The land where Masía el Altet grows their olives deserves much of the accolades for the quality of the oil. Their unique olive varieties also produce flavors that help elevate both the blends and brand itself. However, without the passion and dedication of Jorge Petit, the oils the olives produce would not be the same. As he says, “it is still a cultivated species that requires human intervention in order to bring out the best in itself, and in a great show of generosity, to deliver its finest fruit.” Jorge and his family live on the farm and each day they visit the trees to observe their evolution and return the love and generosity the trees have given them. Jorge Petit claims that he doesn’t know how anyone else operates, or “the way of doing regular things.” His work is simply an every day quest for excellence.

Our products are a consequence of passion, love, the land, how the land is worked, and water. Without these elements, it would be difficult to produce one of the best extra virgin olive oils.

The People Behind Masía el Altet

The People
Jorge Petit

During his summer vacations as a child, while his brothers often spent their days hanging out on the beach, Jorge Petit preferred to roam the family estate with his maternal grandmother, Aurelia. His recollections of those times today bring back visceral memories: the smells of different plants, the sound of birds and insects, the light at particular times of day. Jorge left home to attend school, where he trained to become an economist and auditor. But when he returned to the farm after inheriting it from his father, Jorge soon found himself dreaming of recapturing the sensations he remembered from childhood. He soon brought his wife Clara and their children, also called Jorge and Clara, to live on the estate with him, further invigorating the sense of home and purpose.

Through his olive trees Jorge discovered the perfect medium to encapsulate his particular universe. Producing olive oils that held the essence of the land required a reinvigoration of the family heritage, while also taking advantage of the modern advances of integrated agriculture. By living on the farm, walking among the trees became like a meditation where issues can be resolved without hesitation by feeling one with the trees. For example, “if it hails at one particular time, the trees have to be treated immediately and the wounds caused by the hailstone have to be dealt with.” After many years and countless hours of work converting the farm, Jorge still recognizes that he has much work to do. So these days he continues to enjoy the feelings aroused by his childhood memories and feels blessed to be able to create new ones with both his family and his olive trees.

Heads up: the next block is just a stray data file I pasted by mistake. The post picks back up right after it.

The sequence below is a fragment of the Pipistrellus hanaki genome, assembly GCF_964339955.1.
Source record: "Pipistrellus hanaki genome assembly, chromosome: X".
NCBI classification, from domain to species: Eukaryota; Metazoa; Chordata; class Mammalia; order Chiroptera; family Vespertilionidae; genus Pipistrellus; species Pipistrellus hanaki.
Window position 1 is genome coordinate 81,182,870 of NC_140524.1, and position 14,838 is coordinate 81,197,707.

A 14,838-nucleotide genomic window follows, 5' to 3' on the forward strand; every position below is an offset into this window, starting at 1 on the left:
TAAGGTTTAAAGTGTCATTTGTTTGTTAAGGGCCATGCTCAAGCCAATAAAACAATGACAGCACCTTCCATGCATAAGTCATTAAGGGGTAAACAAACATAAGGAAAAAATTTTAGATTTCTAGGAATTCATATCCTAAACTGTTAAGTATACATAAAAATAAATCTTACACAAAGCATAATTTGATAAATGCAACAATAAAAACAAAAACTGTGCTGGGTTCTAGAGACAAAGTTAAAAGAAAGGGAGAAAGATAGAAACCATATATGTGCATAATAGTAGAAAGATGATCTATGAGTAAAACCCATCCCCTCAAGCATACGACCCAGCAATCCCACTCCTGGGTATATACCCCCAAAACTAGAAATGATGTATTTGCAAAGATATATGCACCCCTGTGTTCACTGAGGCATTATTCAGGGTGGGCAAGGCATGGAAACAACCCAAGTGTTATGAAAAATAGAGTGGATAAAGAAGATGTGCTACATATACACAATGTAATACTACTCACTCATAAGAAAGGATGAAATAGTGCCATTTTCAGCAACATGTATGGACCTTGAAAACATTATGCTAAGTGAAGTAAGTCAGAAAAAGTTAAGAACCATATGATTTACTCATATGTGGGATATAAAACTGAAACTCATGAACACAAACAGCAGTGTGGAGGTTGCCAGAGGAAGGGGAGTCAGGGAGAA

Jorge Petit (above) admires some of his olive oil. His son, Jorge (below), stands happily among the family's olive trees. Together they manage the operations at Masía el Altet.

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The producers at Masía el Altet focus on quality at every stage of production. When asked to name any particular element that plays a larger role in obtaining the best extra virgin olive oil, they point to two things: determining the perfect moment to harvest olives in their green pre-veraison state; and the cleansing of the olives when they first reach the mill. While these human elements cannot be ignored, Jorge Petit and those he works with at Masía el Altet still give much of the credit to the territory where they grow their olives.

We think the terroir is the most important element for obtaining the highest quality olive oil.

A view through the groves of Masía el Altet, with the hills of Alicante in the background.

Perhaps the most important factor that contributes to the excellent terroir is the thermal amplitude of the region. Jorge Petit directly correlates the difference between the temperatures at night and during the day to the polyphenol levels of his olive oils, noting that, "we can get easily days with differences of 20ºC (50ºF) between day and night." In instances where the temperatures directly affect the oil quality, Masía el Altet is quick to move on from a lesser quality product. After a massive snowfall arrived towards the end of harvest in 2013, the final 20% of olives collected that year received significant frost damage. The oil produced during those last days clearly lacked the quality one expects from Masía el Altet, so they instead chose to sell it in bulk to another country.